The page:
WASHINGTON,  (UPI) — North Korea continues to import components from China that could go toward nuclear weapons development, an analyst said Tuesday.

David Albright of the Institute for Science and International Security told reporters at a Johns Hopkins University seminar that the parts being imported into North Korea from China haven’t been curtailed, South Korean newspaper Hankook Ilbo reported.

Pyongyang is transporting aluminum tubes, vacuum pumps, valves, cylinders of uranium hexafluoride and a variety of materials despite sanctions, according to the analyst.

Computer numerical control equipment, or CNC, are being procured from Siemens Taiwan, which reduces costs, Albright said.

The analyst also said key products and technologies that could go toward the assembly and operation of a gas centrifuge cannot be manufactured in North Korea, and they must be sourced from abroad.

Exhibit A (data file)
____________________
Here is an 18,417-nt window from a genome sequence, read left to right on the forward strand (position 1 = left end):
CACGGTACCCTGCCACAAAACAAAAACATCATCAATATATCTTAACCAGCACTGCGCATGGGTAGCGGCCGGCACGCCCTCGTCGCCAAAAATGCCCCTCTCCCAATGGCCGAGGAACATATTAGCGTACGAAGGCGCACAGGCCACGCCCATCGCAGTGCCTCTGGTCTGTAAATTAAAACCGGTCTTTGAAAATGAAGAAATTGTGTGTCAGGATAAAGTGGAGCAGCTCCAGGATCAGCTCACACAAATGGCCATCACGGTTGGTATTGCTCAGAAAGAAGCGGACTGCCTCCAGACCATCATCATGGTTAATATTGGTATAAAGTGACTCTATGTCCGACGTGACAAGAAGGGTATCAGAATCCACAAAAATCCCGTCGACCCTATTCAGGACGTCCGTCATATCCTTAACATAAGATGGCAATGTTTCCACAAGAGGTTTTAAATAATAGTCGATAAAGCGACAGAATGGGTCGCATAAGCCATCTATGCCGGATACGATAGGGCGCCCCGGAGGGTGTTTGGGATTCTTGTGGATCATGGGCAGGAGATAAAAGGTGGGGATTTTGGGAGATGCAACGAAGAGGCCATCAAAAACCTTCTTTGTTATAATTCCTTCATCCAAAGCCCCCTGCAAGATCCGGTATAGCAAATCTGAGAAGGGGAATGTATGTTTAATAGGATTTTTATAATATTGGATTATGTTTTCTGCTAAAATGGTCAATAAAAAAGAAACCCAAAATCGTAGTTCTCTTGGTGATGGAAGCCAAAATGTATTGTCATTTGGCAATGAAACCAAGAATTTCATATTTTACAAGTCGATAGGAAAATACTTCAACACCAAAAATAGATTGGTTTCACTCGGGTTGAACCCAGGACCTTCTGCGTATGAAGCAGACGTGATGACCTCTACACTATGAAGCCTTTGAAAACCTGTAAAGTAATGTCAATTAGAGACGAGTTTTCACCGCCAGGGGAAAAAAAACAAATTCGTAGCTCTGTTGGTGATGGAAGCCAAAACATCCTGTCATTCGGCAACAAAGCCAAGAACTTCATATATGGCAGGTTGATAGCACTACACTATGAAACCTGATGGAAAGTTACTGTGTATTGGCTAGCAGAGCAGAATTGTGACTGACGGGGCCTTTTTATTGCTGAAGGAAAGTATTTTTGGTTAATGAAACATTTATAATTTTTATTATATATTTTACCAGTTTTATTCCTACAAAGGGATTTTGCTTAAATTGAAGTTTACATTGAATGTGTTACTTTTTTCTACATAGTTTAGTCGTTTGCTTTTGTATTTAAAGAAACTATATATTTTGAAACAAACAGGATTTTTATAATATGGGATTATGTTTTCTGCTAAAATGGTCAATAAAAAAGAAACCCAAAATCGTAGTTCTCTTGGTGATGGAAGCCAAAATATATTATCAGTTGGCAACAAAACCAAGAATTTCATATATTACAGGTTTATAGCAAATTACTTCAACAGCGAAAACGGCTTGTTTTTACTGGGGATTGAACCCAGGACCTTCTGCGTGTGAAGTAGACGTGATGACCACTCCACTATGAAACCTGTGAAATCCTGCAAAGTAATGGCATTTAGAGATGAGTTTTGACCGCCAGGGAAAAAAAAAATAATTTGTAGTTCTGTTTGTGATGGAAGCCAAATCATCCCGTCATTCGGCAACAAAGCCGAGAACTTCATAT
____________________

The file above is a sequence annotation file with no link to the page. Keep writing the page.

North Korean officials are buying the equipment from intermediary firms in Hong Kong and mainland China. This way, they are able to circumvent embargoes.

The brokers purchase equipment in China, including Japan-made products, on behalf of Pyongyang’s enterprises, and they are then able to transport the goods across the China-North Korea border, Albright said.

Customs is easy to get through, although Beijing agreed to implement North Korean sanctions in March at the United Nations Security Council.

China has not been as cooperative as it could be with regard to enforcing the law and penalties, Albright said.

Other data have raised questions regarding China’s effective implementation of international sanctions.

Trade appears to be growing despite new bans.

Huang Songping, a spokesman for China’s General Administration of Customs, announced in April total trade with North Korea worked out to $491.8 million in March, up 20 percent from March 2015.

Beijing’s customs agency, however, had said the enforcement of North Korea trade embargoes would not go into effect until April.